With the idea that “more is more”, I also sandwiched some vintage cotton lace into the seam when stitching on the front panel. The lace is a slight ivory tone to complement the yellows and greys in the collar. Then, I found a half a dozen vintage ivory pearled ball buttons from my paternal grandmother’s notions stash. The buttons really filled in the big empty front panel and matched with the lace bordering the front. It seemed to be a popular design element to have a decorative-only contrast chest panel to blouses and dresses of the 1960s. I suppose I was kind of vaguely inspired by seeing such patterns in my own stash (such as Simplicity #6801) or through perusing online (see Simplicity 7736). Honestly, though, my refashion was merely the best I could do with what I had available…which wasn’t much to begin with! I wanted to add pintucks or some other sort of extra details to the front panel but I felt lucky to get by the way it was. My blouse is immensely more appealing to me than how it first was, so good enough is as good as done for this refashion project.
I wanted to keep the popover simplicity of getting dressed in this blouse, for all its extra elements it now had. However, it turned so very boxy in shape with the new panels added! I had to sew in four deep, curved, vertical darts to the bust of the front and shoulder line of the back for shaping the blouse. I made sure to not take in enough to necessitate a side zipper. I was trying to ride a fine line of having it fitted yet still staying as a popover-the-head top. I never mind installing zippers (I half enjoy the process, really) yet if I can avoid doing so, I will in no way turn down the opportunity.
Not only is my refashion an improvement on the overall blouse, but I am thrilled over the way I love the collar so much better by it having a wide open neck. Most babydoll style blouses (and dresses) have a peter pan collar that closely hugs the neckline. It takes a very specific interpretation (such as the 1930s; see my “Snow White” dress) in a select few colors (see this 40’s “Candy Stripe” blouse I made) for me to like what a peter pan collar does for my face. I can afford to be picky when I sew my own wardrobe! Then again, taking such an approach helps me hone my taste in fashion and cater to my personality unlike a dependency on ready-to-wear could ever offer.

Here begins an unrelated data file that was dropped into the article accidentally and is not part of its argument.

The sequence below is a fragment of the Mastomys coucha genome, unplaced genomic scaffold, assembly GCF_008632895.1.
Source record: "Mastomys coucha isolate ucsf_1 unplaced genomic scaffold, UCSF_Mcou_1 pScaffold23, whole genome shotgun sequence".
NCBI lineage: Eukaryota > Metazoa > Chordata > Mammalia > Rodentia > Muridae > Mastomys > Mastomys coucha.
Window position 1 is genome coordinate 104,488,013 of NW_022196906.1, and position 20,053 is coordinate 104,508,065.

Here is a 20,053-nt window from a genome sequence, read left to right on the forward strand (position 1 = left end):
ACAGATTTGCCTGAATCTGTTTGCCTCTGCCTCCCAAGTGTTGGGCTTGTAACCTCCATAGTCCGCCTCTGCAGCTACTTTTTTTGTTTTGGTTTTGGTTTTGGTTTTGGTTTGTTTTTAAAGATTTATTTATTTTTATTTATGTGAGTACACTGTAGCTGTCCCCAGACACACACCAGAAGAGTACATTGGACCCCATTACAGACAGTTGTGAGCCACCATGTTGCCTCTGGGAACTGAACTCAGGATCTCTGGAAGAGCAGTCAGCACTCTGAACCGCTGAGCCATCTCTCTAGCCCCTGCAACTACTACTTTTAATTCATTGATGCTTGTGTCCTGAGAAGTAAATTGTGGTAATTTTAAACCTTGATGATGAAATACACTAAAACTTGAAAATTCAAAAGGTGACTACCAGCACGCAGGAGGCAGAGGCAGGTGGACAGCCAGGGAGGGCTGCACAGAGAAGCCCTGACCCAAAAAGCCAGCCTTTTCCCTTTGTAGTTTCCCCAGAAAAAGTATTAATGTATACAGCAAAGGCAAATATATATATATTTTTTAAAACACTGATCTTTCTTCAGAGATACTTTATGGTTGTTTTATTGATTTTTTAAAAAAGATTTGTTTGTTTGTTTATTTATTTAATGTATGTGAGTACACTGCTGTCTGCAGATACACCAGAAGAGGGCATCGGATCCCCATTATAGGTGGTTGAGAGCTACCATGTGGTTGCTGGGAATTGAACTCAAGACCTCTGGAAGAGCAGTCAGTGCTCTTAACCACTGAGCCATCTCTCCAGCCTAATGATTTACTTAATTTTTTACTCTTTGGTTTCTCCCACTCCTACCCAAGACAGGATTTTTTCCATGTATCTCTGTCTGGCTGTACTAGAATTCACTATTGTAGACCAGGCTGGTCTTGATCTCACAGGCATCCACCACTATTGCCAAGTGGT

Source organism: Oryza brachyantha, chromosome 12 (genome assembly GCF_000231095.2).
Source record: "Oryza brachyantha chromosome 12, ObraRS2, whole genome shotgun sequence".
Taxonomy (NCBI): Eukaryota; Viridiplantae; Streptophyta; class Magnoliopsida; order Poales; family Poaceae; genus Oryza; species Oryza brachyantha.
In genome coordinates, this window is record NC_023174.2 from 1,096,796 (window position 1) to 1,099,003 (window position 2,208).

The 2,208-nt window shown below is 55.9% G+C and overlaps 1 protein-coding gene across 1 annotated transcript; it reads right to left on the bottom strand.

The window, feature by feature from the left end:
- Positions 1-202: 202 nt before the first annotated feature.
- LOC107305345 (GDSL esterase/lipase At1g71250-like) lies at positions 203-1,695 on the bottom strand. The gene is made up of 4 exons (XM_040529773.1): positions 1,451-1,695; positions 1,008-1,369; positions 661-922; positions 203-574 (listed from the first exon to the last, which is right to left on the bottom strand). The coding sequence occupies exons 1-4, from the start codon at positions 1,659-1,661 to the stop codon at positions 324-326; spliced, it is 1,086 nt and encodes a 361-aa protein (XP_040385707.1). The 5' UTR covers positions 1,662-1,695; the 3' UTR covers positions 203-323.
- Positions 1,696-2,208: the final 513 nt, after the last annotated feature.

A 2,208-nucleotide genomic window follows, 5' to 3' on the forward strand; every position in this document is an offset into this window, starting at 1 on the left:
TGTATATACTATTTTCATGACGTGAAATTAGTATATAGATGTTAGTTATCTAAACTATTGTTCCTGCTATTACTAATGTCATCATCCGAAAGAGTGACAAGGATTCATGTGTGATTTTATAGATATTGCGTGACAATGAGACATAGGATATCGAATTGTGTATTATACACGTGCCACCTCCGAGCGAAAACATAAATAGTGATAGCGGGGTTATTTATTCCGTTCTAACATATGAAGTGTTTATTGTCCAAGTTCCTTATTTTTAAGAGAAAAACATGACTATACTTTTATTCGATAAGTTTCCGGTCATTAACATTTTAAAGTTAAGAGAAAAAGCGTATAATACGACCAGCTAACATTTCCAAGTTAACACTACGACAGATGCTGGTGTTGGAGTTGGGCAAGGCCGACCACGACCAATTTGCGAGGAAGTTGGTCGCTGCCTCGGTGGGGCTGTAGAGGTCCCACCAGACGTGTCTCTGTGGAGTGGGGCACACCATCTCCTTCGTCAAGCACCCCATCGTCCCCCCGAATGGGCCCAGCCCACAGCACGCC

Re-working something your own hands have already made not only is sensible, eco-friendly, and responsible, but also it requires a greater amount of creativity and determination. I will not deny, there is a dopamine rush from the amazing process of starting a sewing project from scratch and seeing it go from paper laid out on fabric to a wearable garment. Sure, it would be much easier to merely donate and move on, but landfills do not need a single more item added to them when a few extra hours of my time can give me back a new and improved version of my own makes.
I find a more innate sense of personal pride in my every effort to alter, tailor, or otherwise extend the life of the wardrobe I already have. For me, doing such actions also shows me just how far I have come with my sewing skills to be able to add significance and worth to what I have made in the past. I am constantly mending, letting seams out and taking them in, darning sweaters, dyeing, patching or doing some other sort of garment care for me and my immediate family (even for my parents, too, on occasion). This blouse’s refashion is merely the most visually stunning recent example of all the mundane clothing care that I do behind the scenes of my blog! I hope this post has inspired you to “give a darn and mend”!
In the quest for more sportswear that is also part of my handmade wardrobe, I have branched out to make something perfect for playing one of my favorite games – tennis! This top had been part of a previous project back from 2016, only to be left unfinished when my ideas changed. However, I detest sewing items lurking on the backburner and am a stickler for needing the projects I start to be fully finished. At last I have conquered this little odd dress bodice to make it a top that does the job of a sports bra but with a fashionable, fun, me-made flair!